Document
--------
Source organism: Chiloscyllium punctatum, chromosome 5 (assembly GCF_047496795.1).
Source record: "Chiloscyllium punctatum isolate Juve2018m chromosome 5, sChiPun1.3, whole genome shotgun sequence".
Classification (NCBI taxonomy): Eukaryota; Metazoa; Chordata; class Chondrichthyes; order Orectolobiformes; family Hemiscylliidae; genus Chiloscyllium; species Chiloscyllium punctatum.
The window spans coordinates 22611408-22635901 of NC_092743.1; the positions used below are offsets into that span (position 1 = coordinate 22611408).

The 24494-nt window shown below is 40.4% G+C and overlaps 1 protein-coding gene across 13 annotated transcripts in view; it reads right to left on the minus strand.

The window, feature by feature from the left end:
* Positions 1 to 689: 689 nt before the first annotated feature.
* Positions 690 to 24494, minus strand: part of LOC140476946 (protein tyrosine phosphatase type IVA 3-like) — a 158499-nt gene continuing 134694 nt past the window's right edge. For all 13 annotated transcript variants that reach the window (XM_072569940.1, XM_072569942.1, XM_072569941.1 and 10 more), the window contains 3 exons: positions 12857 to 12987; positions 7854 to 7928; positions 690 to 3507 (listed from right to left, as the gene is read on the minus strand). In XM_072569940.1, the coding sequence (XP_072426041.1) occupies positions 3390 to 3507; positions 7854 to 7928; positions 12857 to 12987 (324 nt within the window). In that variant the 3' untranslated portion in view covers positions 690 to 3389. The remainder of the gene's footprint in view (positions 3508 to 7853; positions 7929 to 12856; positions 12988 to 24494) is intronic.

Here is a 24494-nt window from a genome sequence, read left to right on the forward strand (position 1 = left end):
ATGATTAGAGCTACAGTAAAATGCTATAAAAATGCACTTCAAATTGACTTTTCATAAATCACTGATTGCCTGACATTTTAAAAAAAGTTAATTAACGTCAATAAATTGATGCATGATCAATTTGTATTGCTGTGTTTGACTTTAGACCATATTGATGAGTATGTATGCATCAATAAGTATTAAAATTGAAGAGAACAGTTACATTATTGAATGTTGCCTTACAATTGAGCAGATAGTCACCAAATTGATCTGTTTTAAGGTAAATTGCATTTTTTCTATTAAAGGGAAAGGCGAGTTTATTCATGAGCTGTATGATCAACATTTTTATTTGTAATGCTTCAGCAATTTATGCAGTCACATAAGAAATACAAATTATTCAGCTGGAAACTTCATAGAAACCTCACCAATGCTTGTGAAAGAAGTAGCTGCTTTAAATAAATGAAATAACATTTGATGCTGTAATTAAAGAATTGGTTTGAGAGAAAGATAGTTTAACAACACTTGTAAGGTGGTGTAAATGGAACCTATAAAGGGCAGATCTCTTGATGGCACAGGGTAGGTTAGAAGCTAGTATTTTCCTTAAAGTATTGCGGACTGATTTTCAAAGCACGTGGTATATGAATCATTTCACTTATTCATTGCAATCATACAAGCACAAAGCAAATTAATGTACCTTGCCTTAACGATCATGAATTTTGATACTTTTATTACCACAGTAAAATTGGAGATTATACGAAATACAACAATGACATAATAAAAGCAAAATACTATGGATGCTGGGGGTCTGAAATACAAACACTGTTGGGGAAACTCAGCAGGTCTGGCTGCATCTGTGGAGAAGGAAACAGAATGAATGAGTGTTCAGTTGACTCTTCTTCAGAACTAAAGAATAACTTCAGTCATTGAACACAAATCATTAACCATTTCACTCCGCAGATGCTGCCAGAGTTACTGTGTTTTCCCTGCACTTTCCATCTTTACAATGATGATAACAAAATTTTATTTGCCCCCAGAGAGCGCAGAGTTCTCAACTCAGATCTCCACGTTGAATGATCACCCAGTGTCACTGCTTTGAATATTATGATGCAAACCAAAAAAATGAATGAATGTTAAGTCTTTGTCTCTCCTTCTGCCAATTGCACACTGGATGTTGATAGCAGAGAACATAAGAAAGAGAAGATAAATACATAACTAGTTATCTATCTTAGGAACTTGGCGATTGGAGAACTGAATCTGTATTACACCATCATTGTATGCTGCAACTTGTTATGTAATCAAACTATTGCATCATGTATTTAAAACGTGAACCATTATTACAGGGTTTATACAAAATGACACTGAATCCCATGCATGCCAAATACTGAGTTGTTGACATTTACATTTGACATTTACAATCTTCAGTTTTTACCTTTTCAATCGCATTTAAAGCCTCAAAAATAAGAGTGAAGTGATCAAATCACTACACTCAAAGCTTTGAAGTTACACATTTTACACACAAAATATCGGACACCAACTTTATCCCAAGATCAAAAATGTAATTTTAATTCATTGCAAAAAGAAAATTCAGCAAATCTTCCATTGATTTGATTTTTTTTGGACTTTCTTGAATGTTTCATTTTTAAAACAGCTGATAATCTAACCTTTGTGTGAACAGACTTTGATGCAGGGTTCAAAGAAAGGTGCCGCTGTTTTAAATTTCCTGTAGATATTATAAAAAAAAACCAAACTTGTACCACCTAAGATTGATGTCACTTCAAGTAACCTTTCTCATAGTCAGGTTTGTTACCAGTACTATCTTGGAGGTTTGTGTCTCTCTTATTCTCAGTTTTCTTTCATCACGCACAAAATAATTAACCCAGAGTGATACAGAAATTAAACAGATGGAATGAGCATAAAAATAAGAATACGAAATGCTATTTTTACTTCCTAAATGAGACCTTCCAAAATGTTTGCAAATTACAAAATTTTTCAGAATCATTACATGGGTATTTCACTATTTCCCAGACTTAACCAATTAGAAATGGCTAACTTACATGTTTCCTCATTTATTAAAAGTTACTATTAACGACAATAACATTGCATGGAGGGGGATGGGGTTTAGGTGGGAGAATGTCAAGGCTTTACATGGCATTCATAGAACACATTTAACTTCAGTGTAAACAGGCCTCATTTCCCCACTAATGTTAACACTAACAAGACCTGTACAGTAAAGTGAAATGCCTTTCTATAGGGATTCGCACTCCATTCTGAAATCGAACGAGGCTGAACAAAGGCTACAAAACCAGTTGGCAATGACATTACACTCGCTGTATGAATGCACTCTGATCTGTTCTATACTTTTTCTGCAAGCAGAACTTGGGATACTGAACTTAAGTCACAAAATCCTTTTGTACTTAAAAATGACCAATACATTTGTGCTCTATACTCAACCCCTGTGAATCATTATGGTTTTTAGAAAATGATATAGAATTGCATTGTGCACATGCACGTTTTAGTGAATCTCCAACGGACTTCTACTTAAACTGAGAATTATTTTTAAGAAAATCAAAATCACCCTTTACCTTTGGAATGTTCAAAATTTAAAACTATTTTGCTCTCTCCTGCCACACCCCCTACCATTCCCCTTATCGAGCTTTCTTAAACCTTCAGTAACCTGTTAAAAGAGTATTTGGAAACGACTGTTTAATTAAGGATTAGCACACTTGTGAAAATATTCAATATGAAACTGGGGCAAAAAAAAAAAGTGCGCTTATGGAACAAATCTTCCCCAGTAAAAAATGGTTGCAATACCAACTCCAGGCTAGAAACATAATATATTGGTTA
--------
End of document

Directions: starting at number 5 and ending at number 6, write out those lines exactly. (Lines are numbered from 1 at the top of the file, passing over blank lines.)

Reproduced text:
The 24494-nt window shown below is 40.4% G+C and overlaps 1 protein-coding gene across 13 annotated transcripts in view; it reads right to left on the minus strand.

The window, feature by feature from the left end: